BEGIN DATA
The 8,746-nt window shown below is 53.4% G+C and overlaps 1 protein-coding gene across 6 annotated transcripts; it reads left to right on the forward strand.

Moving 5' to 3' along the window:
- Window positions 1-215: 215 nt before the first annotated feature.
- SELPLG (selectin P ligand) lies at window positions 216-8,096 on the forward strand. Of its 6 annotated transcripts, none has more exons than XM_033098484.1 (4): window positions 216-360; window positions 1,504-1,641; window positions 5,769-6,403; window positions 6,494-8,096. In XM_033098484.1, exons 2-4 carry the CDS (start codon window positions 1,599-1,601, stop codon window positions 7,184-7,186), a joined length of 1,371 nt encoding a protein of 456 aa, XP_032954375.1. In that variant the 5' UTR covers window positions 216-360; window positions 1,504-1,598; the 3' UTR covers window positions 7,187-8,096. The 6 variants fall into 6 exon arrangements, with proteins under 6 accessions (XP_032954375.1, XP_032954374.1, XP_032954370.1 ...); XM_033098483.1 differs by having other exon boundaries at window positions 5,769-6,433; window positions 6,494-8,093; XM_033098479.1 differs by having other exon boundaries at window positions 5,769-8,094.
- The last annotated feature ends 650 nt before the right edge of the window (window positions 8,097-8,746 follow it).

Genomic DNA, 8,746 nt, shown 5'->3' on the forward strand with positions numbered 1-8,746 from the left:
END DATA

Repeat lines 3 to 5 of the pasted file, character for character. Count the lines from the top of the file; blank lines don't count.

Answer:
- Window positions 1-215: 215 nt before the first annotated feature.
- SELPLG (selectin P ligand) lies at window positions 216-8,096 on the forward strand. Of its 6 annotated transcripts, none has more exons than XM_033098484.1 (4): window positions 216-360; window positions 1,504-1,641; window positions 5,769-6,403; window positions 6,494-8,096. In XM_033098484.1, exons 2-4 carry the CDS (start codon window positions 1,599-1,601, stop codon window positions 7,184-7,186), a joined length of 1,371 nt encoding a protein of 456 aa, XP_032954375.1. In that variant the 5' UTR covers window positions 216-360; window positions 1,504-1,598; the 3' UTR covers window positions 7,187-8,096. The 6 variants fall into 6 exon arrangements, with proteins under 6 accessions (XP_032954375.1, XP_032954374.1, XP_032954370.1 ...); XM_033098483.1 differs by having other exon boundaries at window positions 5,769-6,433; window positions 6,494-8,093; XM_033098479.1 differs by having other exon boundaries at window positions 5,769-8,094.
- The last annotated feature ends 650 nt before the right edge of the window (window positions 8,097-8,746 follow it).